When you capture a Fairy, you capture a moment in time. For you don’t actually capture the Fairy herself (or himself), what you’re actually catching is a fairy shadow. You see … a Fairy moves far too quickly to be caught in a jar, for no sooner have you got her inside the jar, than she’s popped out before you’ve even managed to even think about putting the lid on!
And back in the room again … (smiling here) …. Well I said that I’d like to make another Fairy in a Jar, and so I did. Only this time I remembered (mostly) to take photographs of each step as I did it, so that means this post is a little photo heavy, so because of that I’ll try to keep the talking to a minimum and just give you the point by point things which will explain what you’re looking at or need to know if you’re going to make a Fairy Jar yourself. Get ready… here we go….
I found a lovely new jar in Mr. Cobs shed which
I swiftly took ownership of before he noticed it was gone, he kindly donated (cough) and I decided that this would make a fabulous fairy jar. I assembled everything which I’d need and began.
In the beginning …. the was a jar. A nice, clean, unused jar waiting to be loved.
Add grass (of the card kind) using glue to stick it in place … only … this is where I found I’d run into a problem. I couldn’t get my hand into the jar. This is a very important point: MAKE SURE YOU CAN GET YOUR HAND INTO YOUR JAR BEFORE YOU BEGIN.
- If you’ve found a jar which is narrow necked and too long for you to reach the bottom using your fingers, or tweezers … then may I suggest that you buy some extra long tweezers before you begin. You can find them in .. Pet stores (particularly ones which sell Lizards or food for Lizards). Or you can find them on Ebay, or at some Kitchen/Cake making supply stores.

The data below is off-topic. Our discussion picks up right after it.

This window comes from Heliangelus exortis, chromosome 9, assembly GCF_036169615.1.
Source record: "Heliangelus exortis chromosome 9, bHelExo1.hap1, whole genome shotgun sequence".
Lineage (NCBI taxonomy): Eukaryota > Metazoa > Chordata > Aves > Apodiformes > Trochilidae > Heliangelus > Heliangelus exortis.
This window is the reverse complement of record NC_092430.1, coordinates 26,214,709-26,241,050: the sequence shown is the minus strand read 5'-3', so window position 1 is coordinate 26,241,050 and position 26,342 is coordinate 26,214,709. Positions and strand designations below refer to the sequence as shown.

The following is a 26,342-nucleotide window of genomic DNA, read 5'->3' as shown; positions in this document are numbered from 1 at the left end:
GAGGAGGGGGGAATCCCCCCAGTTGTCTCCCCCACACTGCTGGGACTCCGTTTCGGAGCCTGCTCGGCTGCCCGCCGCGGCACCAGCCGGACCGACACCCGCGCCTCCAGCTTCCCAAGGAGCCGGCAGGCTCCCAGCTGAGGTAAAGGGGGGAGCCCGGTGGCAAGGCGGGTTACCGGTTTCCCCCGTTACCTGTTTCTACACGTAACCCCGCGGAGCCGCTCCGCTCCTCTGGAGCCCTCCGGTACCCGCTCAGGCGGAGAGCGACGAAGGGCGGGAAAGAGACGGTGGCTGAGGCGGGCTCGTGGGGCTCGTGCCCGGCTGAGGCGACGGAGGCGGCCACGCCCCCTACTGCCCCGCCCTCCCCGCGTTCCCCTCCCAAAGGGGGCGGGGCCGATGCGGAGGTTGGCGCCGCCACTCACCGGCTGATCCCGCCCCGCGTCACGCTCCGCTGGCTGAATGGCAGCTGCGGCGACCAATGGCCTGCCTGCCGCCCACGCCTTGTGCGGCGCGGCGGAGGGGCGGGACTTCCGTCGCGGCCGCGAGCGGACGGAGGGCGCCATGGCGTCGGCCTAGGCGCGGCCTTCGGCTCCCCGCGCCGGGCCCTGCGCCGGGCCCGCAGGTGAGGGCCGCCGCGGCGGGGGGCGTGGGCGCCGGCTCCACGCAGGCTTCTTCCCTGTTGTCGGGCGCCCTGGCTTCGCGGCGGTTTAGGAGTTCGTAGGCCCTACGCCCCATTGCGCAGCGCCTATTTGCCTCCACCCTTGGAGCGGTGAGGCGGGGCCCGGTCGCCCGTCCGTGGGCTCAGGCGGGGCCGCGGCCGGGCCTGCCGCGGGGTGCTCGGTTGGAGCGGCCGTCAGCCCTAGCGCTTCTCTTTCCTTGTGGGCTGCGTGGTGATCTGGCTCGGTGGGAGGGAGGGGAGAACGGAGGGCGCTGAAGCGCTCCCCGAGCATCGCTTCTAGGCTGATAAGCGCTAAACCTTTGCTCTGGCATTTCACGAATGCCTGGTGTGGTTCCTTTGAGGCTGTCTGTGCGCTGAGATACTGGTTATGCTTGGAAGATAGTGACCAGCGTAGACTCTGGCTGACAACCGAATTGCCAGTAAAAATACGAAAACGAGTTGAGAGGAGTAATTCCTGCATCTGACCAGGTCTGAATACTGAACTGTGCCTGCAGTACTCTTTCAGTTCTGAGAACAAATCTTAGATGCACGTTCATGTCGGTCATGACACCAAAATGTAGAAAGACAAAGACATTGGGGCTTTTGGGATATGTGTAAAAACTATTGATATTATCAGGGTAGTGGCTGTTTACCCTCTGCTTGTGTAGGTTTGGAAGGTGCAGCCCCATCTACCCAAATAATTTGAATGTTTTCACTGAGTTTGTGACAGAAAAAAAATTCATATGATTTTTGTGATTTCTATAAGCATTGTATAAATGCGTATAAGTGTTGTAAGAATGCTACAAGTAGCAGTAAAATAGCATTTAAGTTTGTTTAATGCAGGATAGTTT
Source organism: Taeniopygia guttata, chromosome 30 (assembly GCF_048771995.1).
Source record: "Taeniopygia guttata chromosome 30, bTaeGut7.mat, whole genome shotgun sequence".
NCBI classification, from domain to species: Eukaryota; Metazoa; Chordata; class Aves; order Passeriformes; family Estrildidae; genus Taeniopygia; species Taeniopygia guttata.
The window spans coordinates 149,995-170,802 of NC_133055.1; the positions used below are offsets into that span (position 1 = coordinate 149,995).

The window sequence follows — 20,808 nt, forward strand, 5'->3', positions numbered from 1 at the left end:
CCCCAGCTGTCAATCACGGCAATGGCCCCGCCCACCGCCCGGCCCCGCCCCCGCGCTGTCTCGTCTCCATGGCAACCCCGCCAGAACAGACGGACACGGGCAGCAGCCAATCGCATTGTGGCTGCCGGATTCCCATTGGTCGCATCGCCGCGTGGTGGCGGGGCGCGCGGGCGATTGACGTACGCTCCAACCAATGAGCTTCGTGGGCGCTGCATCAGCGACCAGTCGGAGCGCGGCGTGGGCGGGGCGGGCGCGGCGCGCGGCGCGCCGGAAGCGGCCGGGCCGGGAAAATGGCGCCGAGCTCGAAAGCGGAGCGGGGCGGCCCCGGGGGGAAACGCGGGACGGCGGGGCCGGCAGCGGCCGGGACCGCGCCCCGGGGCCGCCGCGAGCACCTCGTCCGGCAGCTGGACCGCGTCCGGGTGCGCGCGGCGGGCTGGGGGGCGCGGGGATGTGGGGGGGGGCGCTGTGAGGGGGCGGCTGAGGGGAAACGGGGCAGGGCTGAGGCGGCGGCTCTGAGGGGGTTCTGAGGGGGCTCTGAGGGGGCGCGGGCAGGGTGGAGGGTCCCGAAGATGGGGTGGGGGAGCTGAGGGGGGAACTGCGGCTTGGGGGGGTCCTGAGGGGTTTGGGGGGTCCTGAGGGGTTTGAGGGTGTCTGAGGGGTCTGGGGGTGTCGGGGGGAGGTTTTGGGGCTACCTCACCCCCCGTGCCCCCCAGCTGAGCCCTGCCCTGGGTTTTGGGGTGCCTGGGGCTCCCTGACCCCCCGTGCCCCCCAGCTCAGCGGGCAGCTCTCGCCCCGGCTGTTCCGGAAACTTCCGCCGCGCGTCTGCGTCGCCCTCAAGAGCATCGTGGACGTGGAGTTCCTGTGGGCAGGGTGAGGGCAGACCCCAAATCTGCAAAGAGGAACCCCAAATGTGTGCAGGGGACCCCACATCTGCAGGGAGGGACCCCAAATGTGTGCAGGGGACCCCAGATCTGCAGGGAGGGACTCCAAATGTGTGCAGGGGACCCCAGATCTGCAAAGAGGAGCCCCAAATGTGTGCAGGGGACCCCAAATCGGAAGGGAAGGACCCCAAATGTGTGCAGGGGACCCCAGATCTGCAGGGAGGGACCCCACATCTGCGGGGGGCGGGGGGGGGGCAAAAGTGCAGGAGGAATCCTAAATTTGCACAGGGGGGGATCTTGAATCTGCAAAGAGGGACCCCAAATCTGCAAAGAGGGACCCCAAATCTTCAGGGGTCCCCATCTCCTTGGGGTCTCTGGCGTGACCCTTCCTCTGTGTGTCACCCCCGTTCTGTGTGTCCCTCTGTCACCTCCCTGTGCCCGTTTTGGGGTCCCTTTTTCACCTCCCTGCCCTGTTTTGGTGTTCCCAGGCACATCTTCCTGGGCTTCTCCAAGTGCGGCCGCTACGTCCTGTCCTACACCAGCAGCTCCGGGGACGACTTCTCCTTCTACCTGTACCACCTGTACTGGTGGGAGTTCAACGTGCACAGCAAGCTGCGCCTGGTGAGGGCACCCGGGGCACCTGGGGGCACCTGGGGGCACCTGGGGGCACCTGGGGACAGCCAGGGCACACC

I didn’t have extra long tweezers at the time I was making this Fairy Jar, so I did my best with what I had. (And made an unholy mess too! – see inside the jar!)
Because this particular jar wasn’t straight sided down to the bottom it meant that there was a gap between the bottom of the ‘grass’ and the base of the jar (which would have let the light shine out and it would have looked odd) .. I remedied this by twisting a little bit of black tissue paper and glueing it in place. Again … a mess happened, but I used glue which dries clear so I knew that it wouldn’t be seen once dried.
While the glue dried, I turned my attention to the lid ….
I didn’t want a shiny gold lid, but wanted something which looked old and almost creaky, so wanted to ‘rust up’ the jar lid. I used a tried and trusted method, using Rust-it, made by Pinflair which always gives great results. One coat works well, but two coats really takes it to town! (And each coat dries really quickly – so you’re not hanging about all day for it to dry.)
Two coats of Rust-It, and it looks like I found it in a good old-fashioned English, secret, walled garden. Perfect!
Although it was now lovely and old-looking, I wanted to give it a little something to make it more special….